North Fork musician Brady Rymer nominated for Grammy award for ‘Press Play’

Brady Rymer will perform a free concert at Mitchell Park in 2014. (Credit: Katharine Schroeder)

Brady Rymer will perform a free concert at Mitchell Park in 2014. (Credit: Katharine Schroeder)

Brady Rymer, Southold’s own Grammy nominee, has been nominated for the prestigious award for a third time.

Rymer and his band, the Little Band That Could, were nominated last Tuesday for Best Children’s Album for this year’s record, “Press Play.”

“You’re blown away,” Rymer said. “It’s excitement and it’s a nice, big honor.”

The nomination caps an exciting year for Rymer, who jammed with Aerosmith frontman Steven Tyler during an impromptu meeting while promoting the release of “Press Play” in July.

Rymer’s eighth album was influenced in part by his love of his hometown, he said. The song “It’s a Beauty” was inspired by the story of a group of North Forkers who worked to restore an old fire truck from the 1930s and scenes for the music video “Me on the Map” were filmed in Southold.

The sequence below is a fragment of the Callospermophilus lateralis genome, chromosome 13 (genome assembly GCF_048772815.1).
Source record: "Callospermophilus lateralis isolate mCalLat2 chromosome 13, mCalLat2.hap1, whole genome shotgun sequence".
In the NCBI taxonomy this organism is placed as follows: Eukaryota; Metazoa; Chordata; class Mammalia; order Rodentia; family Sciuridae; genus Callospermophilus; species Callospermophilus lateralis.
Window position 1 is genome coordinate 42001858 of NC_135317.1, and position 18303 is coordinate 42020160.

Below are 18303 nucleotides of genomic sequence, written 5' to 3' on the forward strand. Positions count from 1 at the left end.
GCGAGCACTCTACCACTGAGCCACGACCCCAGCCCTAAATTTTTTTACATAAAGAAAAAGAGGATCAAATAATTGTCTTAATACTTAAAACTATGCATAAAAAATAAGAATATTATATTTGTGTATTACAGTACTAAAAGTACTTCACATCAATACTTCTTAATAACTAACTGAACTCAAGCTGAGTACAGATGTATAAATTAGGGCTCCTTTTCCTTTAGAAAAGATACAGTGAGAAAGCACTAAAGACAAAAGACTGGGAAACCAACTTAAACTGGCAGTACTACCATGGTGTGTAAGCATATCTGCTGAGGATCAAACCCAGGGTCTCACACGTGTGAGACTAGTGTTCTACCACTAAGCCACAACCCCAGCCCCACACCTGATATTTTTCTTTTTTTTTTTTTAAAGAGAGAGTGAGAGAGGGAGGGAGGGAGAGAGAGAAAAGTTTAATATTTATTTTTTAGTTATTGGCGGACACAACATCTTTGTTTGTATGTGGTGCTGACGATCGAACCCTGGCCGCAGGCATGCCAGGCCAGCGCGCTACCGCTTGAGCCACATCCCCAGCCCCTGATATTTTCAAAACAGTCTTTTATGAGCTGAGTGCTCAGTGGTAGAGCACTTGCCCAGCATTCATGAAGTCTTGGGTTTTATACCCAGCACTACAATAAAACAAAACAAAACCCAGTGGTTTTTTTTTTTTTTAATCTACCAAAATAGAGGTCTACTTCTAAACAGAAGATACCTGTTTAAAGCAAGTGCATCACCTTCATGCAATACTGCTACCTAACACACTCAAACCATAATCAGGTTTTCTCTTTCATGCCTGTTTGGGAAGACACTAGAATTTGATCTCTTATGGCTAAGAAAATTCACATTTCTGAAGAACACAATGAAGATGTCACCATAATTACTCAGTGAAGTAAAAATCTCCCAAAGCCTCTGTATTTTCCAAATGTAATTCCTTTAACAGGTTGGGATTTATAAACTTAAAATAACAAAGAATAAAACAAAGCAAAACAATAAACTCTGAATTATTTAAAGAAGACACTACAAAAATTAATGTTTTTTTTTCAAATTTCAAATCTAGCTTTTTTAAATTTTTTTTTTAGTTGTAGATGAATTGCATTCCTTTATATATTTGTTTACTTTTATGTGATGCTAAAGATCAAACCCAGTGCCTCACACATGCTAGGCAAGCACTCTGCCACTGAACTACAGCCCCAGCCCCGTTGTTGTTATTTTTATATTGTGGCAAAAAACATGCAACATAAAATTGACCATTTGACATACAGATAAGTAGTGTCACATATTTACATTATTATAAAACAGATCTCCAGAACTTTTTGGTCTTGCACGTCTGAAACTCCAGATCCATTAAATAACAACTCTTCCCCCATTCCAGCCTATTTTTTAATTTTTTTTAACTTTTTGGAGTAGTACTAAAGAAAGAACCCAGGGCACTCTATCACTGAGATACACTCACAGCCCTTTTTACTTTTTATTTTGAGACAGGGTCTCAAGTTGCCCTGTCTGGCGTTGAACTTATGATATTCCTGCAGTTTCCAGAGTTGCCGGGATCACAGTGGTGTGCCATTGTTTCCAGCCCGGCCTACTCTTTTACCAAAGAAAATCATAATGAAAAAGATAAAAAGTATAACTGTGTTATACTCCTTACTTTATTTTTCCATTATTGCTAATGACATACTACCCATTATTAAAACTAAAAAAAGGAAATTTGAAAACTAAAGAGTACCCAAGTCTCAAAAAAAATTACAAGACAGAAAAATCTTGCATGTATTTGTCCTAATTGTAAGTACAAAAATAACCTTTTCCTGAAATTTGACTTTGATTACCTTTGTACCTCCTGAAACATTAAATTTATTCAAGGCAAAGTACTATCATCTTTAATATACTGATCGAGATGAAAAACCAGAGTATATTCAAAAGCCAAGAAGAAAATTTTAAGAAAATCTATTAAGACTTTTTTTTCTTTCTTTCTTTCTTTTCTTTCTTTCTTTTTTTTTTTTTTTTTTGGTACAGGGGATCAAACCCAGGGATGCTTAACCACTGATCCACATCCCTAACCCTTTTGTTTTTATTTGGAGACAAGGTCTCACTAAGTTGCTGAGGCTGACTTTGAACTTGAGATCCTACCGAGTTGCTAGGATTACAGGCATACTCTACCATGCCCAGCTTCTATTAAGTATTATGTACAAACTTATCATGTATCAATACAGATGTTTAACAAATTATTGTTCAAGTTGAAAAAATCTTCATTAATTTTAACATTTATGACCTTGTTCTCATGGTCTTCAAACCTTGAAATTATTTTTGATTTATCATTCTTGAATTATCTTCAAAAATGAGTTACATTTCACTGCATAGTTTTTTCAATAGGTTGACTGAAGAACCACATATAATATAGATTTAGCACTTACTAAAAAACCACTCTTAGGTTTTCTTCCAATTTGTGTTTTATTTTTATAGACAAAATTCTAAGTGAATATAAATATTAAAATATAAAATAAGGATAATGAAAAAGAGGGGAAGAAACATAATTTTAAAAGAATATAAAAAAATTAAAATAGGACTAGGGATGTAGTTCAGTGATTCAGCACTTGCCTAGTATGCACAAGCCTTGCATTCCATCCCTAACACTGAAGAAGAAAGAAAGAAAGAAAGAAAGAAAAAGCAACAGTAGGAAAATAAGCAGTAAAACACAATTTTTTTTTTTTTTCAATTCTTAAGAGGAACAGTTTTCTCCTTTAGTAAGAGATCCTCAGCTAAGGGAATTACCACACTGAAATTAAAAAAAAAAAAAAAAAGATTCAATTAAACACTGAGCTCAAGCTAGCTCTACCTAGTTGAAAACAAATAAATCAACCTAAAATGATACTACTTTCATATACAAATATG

Though the band’s other members — Claudia Mussen, Liz Queler, Seth Farber, Dan Myers, Larry Eagle and Jeremy Chatzky — don’t live on the North Fork, they still have ties to the area, Rymer said.

“It’s been 10 years and they’ve been playing out here since the beginning,” he said. “One of our first gigs was at the Vail-Leavitt … They’ve been out here enough to call the North Fork home.” The band still performs locally.

“Press Play” was originally meant to be an album of lullabies, Rymer said. But when the band got together to work on the record, they decided they weren’t ready to slow down just yet.

“The band’s not very sleepy,” Rymer said, laughing. “We’re up and raring to go.”

Instead, the group met in New York City and began experimenting with different ideas. Rymer said the band learned “the courage to have fun, open up your hearts and let it fly.” He said he was especially proud of the different types of music he was able to include on the children’s record, like a pedal steel guitar and a full horn section.

“Everybody is represented on this album,” he said. “It makes this recognition even sweeter.”

psquire@timesreview.com